Network analysis of regional livestock trade in West Africa

Gaya, Niger. Photo: © Olivier Walther

By Valerie Valerio, University of Florida

Live animals are the most valued food product traded in West Africa. Long and complex value chains connect livestock producers in the Sahel with consumption basins in urban areas and the coast. In this region, livestock trade is highly informal and despite recent efforts to understand animal mobility patterns, remains largely unrecorded.

Among the few quantitative studies of livestock mobility that have been conducted for West Africa, most collated data from one country only, yet most of the animals they recorded crossed at least one international border. If the opportunity to increase intraregional livestock trade is to be seized, there is a pressing need to understand its spatial patterns at the multiple-country level.

Livestock value chains can be studied as networks, or as a collection of entities connected by links – or a collection of locations linked by animal shipments. In our recently published paper, we modeled regional livestock trade as a network using a database of animal movements to track the direction and magnitude of intraregional trade. Our study primarily covered animals traded along the central and eastern trade basins of West Africa, extending from Burkina Faso towards Cote d’Ivoire, and from Burkina Faso and Niger south towards Benin and Nigeria.

We found that most animal shipments consisted of cattle, originated in Burkina Faso, and were made by vehicle. Nearly two thirds of all animal shipments were international, highlighting the cost of opportunity of the current functioning of regional trade when contrasted with removing the many impediments livestock shipments face along the trade corridors.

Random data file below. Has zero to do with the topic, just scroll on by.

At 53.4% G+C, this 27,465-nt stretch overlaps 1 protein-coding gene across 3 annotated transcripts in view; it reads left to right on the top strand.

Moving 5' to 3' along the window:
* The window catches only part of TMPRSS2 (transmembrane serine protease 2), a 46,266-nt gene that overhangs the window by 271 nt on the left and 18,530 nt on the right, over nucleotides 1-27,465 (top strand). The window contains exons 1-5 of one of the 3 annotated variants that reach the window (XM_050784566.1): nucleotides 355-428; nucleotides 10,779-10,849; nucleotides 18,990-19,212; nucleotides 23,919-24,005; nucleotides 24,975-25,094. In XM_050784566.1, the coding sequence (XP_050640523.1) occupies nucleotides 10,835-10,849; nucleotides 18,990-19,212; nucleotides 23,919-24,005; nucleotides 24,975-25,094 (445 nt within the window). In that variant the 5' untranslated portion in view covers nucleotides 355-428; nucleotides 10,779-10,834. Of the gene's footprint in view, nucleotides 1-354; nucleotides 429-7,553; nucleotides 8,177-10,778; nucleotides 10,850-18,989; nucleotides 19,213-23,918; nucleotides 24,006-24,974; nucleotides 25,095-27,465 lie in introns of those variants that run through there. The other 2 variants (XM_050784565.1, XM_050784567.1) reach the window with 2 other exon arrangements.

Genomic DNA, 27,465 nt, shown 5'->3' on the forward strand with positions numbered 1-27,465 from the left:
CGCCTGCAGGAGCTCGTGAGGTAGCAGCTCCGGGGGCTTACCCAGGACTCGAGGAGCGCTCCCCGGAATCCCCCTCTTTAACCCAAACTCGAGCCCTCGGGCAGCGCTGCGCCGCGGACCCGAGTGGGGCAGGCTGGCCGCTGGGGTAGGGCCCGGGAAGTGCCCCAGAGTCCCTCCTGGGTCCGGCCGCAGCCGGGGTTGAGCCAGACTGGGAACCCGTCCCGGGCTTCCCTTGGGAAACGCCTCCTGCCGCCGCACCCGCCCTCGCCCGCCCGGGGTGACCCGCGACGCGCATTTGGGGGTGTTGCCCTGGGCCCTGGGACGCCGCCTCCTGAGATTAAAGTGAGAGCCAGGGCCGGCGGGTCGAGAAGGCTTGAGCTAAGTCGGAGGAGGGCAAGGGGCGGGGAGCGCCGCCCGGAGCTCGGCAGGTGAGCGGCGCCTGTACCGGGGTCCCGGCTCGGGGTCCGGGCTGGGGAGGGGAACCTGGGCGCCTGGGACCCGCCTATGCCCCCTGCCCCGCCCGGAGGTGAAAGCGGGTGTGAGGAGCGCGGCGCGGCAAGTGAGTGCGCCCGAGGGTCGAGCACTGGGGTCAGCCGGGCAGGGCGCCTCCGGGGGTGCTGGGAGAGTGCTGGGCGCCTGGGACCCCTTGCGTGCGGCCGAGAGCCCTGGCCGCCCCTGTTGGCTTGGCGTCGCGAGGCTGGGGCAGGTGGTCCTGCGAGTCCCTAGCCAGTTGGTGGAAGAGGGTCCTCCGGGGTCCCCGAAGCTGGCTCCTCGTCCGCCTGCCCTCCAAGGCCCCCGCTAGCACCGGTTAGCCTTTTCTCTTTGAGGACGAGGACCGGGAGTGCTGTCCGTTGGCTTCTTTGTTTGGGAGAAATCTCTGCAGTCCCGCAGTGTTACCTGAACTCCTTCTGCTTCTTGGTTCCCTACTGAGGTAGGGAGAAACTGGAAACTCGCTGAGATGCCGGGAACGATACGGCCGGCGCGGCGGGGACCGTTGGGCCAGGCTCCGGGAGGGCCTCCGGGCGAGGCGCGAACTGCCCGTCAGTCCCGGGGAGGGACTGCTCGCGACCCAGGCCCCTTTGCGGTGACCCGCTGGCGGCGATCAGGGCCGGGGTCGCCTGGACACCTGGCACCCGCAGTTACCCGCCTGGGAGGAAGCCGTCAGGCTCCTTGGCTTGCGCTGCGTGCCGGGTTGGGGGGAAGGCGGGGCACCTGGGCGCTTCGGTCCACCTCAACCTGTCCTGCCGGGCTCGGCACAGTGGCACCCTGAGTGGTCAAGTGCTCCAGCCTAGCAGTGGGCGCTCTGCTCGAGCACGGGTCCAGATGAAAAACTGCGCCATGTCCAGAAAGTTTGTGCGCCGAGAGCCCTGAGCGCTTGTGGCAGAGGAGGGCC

Livestock markets tended to trade with 1-2 others in their proximity every 4-10 days through well-established long-distance trade routes; however, some markets concentrated significantly more trade relationships and volumes than most markets in the network. These very central, regional hubs were more likely to trade with peripheral markets and connected them to the rest of the network. Among these, border and urban markets were found to create the largest disruption to trade if removed from the network.

Our findings support eliminating cross-border impediments and improving the condition of the regional road network, which limit intraregional trade of and contribute to the high prices of food products in this region when compared to the rest of the world.

Additionally, our study calls for streamlining livestock mobility research and for increased regional trade coordination to seize the opportunity of increasing intraregional livestock trade in West Africa.

The original paper is: Valerio V, Walther O, Eilittä M, Cissé B, Muneepeerakul R, Kiker G. 2020. Network analysis of regional livestock trade in West Africa. PLoS ONE 15(5): e0232681. A working paper is available from the OECD website.

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